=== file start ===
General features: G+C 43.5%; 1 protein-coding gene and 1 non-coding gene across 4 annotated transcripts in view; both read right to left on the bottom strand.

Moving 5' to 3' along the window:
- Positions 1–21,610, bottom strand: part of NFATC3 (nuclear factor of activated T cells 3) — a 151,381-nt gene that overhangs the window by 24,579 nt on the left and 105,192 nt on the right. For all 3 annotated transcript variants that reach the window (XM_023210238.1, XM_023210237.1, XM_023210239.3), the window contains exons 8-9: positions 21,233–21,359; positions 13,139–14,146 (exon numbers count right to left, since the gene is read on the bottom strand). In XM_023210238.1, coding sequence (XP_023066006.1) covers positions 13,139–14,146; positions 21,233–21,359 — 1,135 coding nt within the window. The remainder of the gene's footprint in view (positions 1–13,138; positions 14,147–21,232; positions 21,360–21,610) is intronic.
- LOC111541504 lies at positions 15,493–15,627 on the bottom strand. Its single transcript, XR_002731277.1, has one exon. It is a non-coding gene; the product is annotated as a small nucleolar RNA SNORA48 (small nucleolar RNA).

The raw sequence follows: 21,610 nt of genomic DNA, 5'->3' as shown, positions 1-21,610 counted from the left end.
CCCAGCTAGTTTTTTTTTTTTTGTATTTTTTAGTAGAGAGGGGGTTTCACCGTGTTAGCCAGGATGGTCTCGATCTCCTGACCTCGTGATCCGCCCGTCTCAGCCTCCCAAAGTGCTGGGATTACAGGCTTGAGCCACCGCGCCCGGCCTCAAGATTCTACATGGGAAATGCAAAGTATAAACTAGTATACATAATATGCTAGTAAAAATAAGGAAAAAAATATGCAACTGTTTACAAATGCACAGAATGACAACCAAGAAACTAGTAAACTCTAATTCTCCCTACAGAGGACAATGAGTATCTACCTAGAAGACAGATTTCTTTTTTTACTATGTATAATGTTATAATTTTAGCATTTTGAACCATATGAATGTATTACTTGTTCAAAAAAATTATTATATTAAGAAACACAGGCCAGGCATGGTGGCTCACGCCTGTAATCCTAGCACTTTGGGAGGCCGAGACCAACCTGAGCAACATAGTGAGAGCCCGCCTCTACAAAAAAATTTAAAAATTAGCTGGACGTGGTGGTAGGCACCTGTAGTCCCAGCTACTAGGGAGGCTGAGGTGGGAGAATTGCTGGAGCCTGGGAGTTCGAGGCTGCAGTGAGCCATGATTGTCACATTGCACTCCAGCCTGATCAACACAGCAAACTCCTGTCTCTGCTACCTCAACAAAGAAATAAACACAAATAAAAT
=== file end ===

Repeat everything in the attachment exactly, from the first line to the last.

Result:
General features: G+C 43.5%; 1 protein-coding gene and 1 non-coding gene across 4 annotated transcripts in view; both read right to left on the bottom strand.

Moving 5' to 3' along the window:
- Positions 1–21,610, bottom strand: part of NFATC3 (nuclear factor of activated T cells 3) — a 151,381-nt gene that overhangs the window by 24,579 nt on the left and 105,192 nt on the right. For all 3 annotated transcript variants that reach the window (XM_023210238.1, XM_023210237.1, XM_023210239.3), the window contains exons 8-9: positions 21,233–21,359; positions 13,139–14,146 (exon numbers count right to left, since the gene is read on the bottom strand). In XM_023210238.1, coding sequence (XP_023066006.1) covers positions 13,139–14,146; positions 21,233–21,359 — 1,135 coding nt within the window. The remainder of the gene's footprint in view (positions 1–13,138; positions 14,147–21,232; positions 21,360–21,610) is intronic.
- LOC111541504 lies at positions 15,493–15,627 on the bottom strand. Its single transcript, XR_002731277.1, has one exon. It is a non-coding gene; the product is annotated as a small nucleolar RNA SNORA48 (small nucleolar RNA).

The raw sequence follows: 21,610 nt of genomic DNA, 5'->3' as shown, positions 1-21,610 counted from the left end.
CCCAGCTAGTTTTTTTTTTTTTGTATTTTTTAGTAGAGAGGGGGTTTCACCGTGTTAGCCAGGATGGTCTCGATCTCCTGACCTCGTGATCCGCCCGTCTCAGCCTCCCAAAGTGCTGGGATTACAGGCTTGAGCCACCGCGCCCGGCCTCAAGATTCTACATGGGAAATGCAAAGTATAAACTAGTATACATAATATGCTAGTAAAAATAAGGAAAAAAATATGCAACTGTTTACAAATGCACAGAATGACAACCAAGAAACTAGTAAACTCTAATTCTCCCTACAGAGGACAATGAGTATCTACCTAGAAGACAGATTTCTTTTTTTACTATGTATAATGTTATAATTTTAGCATTTTGAACCATATGAATGTATTACTTGTTCAAAAAAATTATTATATTAAGAAACACAGGCCAGGCATGGTGGCTCACGCCTGTAATCCTAGCACTTTGGGAGGCCGAGACCAACCTGAGCAACATAGTGAGAGCCCGCCTCTACAAAAAAATTTAAAAATTAGCTGGACGTGGTGGTAGGCACCTGTAGTCCCAGCTACTAGGGAGGCTGAGGTGGGAGAATTGCTGGAGCCTGGGAGTTCGAGGCTGCAGTGAGCCATGATTGTCACATTGCACTCCAGCCTGATCAACACAGCAAACTCCTGTCTCTGCTACCTCAACAAAGAAATAAACACAAATAAAAT